John and Susan Glass, members of the Silicon Valley chapter of the American Council of the Blind, test UniD description at the Fort Point National Historic Site, which is on the southern side of the Golden Gate Bridge, at the entrance to San Francisco Bay. It's a cold and windy September day, and the Glasses are shown wearing warm clothes (John in a coat, and Susan in a heavy sweatshirt). Susan is holding the leash to her guide dog, a light-golden retriever, as John holds the phone, and they listen together to the description. In the background, a series of brick arches of the fort can be seen, indicating a labyrinth-like depth to the structure. Also in the background are the tip of a cannon, along with part of its large wooden wheels, and a white flag, with just a hint of an indistinguishable emblem on it.
Imagine an audio-described college campus that supports full and independent use by people who are blind or visually impaired. Those just don't exist ... yet. The researchers who brought you The UniDescription Project – which is focused on improving media accessibility at U.S. National Park Service sites – are expanding their ideas onto their home campus, too, at the University of Hawaii at Manoa. Members of the Hawaii Association of the Blind, ACB's local chapter, have been working with the researchers to improve the descriptions. Those volunteers shown in this image include, from left to right, Jonah Sniffen, Natalie Barrett, Sharon Ige, Laureen Kukino, and Sajja Koirala. Another volunteer on this day, not pictured, was Vickie Kennedy. They are listening to campus description and walking down a ramp together out of UH's Shidler College of Business. The ramp is set up for two-traffic, with one side going up and into the building and the other going down and away from the building. This image shows the HAB/ACB group leaving the building after they had conducted various field tests inside the structure. They all are using canes to guide them, and they are holding audio records, to capture their thoughts as they navigate the area. Through this work, the researchers and HAB/ACB members hope to set a new standard for campus accessibility nationwide and also to build the tools and practices for others to freely follow those models, through open-source systems. So far, this research group, led by principal investigator Brett Oppegaard, has received two campus grants, totaling $5,000, to get the project started, and he and his students already have created more than 300 descriptions for the campus, with hundreds more to go. The descriptions are focused on specific places of interest on campus, such as buildings, and on describing routes between and among those buildings.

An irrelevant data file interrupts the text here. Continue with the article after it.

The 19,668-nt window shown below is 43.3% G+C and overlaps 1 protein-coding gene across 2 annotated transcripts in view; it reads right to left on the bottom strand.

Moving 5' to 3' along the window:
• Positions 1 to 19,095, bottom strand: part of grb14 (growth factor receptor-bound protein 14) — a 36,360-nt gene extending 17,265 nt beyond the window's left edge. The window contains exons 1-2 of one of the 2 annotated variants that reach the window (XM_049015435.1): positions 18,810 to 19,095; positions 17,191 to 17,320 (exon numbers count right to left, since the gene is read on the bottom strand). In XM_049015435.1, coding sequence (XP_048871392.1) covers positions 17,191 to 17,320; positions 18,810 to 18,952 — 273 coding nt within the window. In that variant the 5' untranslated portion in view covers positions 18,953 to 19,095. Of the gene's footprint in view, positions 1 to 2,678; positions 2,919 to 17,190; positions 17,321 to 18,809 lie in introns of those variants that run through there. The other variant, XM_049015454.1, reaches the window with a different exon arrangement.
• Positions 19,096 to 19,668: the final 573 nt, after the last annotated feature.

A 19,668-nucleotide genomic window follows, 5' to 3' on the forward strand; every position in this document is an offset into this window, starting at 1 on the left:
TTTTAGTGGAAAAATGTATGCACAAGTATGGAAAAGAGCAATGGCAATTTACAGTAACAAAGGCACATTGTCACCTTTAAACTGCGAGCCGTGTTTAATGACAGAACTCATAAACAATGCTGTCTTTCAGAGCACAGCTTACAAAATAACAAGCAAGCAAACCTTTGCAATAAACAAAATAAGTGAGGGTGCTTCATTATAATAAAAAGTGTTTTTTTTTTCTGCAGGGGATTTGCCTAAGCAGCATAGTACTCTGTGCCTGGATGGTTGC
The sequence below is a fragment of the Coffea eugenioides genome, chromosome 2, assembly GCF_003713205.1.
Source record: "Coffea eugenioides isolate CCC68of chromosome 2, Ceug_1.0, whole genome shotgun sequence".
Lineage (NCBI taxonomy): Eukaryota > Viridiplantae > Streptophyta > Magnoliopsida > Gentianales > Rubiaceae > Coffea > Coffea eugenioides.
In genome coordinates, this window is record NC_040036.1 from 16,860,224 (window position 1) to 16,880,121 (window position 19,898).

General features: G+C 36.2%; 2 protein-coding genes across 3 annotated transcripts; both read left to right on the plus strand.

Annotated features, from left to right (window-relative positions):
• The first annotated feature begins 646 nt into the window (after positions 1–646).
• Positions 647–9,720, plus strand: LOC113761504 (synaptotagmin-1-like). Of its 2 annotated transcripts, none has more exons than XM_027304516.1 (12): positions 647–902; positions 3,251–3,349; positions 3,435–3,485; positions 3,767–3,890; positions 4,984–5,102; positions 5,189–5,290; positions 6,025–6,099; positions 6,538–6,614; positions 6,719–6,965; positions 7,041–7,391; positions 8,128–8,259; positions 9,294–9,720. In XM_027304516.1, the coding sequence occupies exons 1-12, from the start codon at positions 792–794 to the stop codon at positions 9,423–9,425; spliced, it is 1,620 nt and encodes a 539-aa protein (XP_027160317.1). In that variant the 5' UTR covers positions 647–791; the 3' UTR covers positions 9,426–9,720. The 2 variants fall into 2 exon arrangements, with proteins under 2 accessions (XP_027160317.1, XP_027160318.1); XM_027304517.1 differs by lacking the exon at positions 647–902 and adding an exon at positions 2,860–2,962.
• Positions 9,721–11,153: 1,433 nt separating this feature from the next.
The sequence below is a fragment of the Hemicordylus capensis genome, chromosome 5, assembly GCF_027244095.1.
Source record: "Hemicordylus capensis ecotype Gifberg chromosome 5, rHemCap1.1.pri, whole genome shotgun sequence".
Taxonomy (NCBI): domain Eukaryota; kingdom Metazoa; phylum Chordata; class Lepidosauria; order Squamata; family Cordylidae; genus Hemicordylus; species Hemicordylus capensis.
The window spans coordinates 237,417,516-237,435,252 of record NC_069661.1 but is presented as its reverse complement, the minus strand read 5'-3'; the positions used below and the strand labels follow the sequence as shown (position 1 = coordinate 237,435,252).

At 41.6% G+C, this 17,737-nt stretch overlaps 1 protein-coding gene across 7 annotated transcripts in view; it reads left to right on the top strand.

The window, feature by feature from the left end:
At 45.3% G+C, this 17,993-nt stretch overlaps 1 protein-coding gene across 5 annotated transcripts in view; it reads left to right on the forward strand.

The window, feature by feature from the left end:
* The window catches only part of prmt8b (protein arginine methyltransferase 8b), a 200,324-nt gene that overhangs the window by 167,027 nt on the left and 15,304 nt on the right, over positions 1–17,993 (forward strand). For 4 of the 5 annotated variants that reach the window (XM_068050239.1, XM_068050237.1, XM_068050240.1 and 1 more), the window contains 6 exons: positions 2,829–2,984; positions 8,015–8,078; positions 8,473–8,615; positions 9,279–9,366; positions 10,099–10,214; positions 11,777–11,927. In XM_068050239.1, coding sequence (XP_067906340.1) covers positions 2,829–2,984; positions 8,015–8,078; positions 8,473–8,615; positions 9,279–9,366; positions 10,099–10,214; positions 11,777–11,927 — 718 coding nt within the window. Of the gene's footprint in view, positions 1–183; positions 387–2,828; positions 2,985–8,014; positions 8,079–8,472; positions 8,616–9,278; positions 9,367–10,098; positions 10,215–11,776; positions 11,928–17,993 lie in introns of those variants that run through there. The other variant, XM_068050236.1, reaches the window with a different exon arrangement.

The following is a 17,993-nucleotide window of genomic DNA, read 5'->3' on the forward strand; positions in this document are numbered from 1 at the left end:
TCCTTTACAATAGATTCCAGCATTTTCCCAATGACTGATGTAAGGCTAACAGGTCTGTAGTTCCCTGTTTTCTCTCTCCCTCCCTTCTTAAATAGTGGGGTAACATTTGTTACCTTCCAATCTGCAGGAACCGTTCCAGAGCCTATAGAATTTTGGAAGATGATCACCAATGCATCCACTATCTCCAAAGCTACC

Members of the Silicon Valley and San Francisco chapters of the American Council of the Blind field tested the UniD app at Muir Woods National Monument in April 2018. This image shows about a dozen members of this group, with their backs to the camera, filing into the park. They are passing under a large wooden gateway, made of logs, adorned with a flat rectangular wooden sign, with carved lettering spelling out the words: "Muir Woods National Monument," "National Park Service," and "Department of the Interior." At least three guide dogs can be seen. The boardwalk path is surrounded by lush greenery.